Global economic projections have been rising across the board in the past quarter. However, expectations at the start of the year were probably too bearish, meaning some of the re-rating is a natural adjustment. Nonetheless, the underlying growth momentum has undoubtedly been stronger.
This upward revision to US growth suggests recession risk is lower, but it cannot be ruled out yet. The Euro Zone and the UK in particular remain susceptible to a weaker outturn later this year and into 2024. Almost all forward-looking indicators, as well as the likely policy trajectory, suggest that a reversion to low global growth (in line with long-term potential growth rates) is likely over the next few years.
Consumer and corporate behaviour are critical factors, with some divergence visible across the major economies.
A number of consumer demand factors will determine whether we end up with growth or a contraction:
- Nominal and real wage growth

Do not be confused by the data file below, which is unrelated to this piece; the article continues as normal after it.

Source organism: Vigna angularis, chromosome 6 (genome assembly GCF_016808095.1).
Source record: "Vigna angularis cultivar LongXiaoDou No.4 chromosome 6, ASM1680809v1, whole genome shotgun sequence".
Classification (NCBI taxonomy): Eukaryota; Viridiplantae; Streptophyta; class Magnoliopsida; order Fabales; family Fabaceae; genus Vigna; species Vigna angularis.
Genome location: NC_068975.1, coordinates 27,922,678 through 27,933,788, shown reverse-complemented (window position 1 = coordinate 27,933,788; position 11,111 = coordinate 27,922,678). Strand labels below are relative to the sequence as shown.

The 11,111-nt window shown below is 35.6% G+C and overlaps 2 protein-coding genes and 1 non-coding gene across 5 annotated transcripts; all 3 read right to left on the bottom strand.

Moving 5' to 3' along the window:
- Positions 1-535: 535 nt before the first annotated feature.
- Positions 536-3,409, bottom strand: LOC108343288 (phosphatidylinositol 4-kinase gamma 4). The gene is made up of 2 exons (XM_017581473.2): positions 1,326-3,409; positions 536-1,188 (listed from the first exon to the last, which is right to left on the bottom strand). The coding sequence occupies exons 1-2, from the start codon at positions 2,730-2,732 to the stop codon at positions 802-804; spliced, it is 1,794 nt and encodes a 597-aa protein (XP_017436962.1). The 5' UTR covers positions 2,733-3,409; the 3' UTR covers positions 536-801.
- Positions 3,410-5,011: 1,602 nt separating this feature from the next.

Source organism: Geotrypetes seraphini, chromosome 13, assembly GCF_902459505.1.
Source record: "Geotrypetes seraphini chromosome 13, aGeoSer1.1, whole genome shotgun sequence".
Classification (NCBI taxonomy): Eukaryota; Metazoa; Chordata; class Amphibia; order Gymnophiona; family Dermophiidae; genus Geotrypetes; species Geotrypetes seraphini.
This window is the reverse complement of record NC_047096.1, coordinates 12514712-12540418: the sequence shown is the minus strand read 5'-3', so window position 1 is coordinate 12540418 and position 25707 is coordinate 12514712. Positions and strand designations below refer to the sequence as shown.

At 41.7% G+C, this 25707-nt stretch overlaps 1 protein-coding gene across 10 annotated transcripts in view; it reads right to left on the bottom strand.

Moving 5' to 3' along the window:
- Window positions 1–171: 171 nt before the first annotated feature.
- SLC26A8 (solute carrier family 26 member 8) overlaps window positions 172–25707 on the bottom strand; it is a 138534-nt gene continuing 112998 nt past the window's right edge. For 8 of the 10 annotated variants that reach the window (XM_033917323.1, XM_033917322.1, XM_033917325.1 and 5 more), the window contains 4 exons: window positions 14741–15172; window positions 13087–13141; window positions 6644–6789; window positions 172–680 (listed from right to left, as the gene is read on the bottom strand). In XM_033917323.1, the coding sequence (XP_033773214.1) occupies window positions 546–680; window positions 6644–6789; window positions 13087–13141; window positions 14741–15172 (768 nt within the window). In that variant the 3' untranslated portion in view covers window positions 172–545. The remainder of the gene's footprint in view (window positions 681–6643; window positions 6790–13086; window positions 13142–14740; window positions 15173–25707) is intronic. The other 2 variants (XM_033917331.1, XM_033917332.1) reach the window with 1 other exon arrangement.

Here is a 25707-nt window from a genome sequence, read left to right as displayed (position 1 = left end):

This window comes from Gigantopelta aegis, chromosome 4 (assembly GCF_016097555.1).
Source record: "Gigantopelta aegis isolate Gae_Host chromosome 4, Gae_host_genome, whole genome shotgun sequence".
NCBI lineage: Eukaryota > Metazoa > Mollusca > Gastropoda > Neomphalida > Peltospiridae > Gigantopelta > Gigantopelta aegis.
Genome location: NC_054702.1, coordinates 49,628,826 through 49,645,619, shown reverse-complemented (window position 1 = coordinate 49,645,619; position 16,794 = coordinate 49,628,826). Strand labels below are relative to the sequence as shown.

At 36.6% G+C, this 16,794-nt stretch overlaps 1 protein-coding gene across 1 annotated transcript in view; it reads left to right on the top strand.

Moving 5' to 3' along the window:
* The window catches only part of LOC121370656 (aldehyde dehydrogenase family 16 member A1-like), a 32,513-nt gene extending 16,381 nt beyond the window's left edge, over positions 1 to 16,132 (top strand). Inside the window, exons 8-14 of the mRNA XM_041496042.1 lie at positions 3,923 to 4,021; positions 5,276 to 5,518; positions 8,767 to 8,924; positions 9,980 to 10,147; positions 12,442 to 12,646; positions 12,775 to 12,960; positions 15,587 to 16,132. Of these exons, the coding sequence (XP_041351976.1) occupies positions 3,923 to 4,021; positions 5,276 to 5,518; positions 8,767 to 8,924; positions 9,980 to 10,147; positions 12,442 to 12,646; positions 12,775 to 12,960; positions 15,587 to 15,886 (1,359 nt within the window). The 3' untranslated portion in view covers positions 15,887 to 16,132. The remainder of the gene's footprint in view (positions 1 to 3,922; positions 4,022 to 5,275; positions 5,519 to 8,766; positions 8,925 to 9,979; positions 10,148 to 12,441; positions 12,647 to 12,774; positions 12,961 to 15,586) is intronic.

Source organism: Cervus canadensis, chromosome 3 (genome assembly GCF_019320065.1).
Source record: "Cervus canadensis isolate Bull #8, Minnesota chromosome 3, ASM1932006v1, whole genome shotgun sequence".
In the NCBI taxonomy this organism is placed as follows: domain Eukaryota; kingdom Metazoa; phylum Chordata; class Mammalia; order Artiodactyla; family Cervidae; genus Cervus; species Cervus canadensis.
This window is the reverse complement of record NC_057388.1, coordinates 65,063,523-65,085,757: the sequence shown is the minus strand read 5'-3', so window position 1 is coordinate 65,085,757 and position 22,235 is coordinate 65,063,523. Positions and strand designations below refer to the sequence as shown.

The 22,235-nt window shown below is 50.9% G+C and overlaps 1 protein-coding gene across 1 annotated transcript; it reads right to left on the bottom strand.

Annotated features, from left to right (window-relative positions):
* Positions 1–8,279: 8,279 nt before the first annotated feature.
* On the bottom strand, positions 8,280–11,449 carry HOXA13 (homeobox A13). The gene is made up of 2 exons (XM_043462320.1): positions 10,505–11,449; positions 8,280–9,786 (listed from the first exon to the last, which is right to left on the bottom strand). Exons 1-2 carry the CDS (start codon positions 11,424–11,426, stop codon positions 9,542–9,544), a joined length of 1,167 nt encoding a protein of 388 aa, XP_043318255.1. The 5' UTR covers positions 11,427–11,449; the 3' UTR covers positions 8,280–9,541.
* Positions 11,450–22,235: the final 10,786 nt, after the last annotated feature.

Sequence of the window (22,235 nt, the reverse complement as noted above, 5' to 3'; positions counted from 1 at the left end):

- Job security and availability
- Savings levels
- The wealth impact of the housing market and wider asset performance, offset by higher debt financing costs.
And so based on an analysis of the main underlying consumer variables, our view is that:
- US and Canadian consumers are still in a relatively good position, with slower demand ahead but no signs of deterioration to suggest an outright contraction. As excess savings are exhausted, we will enter a more dangerous phase.
- The UK is at the bottom of the league, with a host of indicators pointing to a tougher environment ahead and a greater chance of contraction.
- In the Euro Zone, demand is easing but a contraction seems less likely.
In the corporate sector, we are focused on the following factors:
- Confidence across manufacturing and services
- Investment intentions and the likelihood of positive trends persisting
- Employment and new orders
- The cost structure and its impact on earnings (i.e. whether the ability to pass on costs is waning or not).
- Availability of loans and strength of balance sheets.
Based on an analysis of the main underlying variables, our view is that:
- US corporate sentiment is waning, with the risk of a shallow contraction that will feed into weaker consumer demand.
- The UK is again at the bottom of the league with indicators pointing to a tougher environment ahead and a greater chance of contraction.
- Corporate conditions in the Euro Zone are also experiencing broad-based weakness with the likelihood of a contraction
To find more about the latest house views from London & Capital’s Investment Desk, read the full AndPapers Q3 2023 here.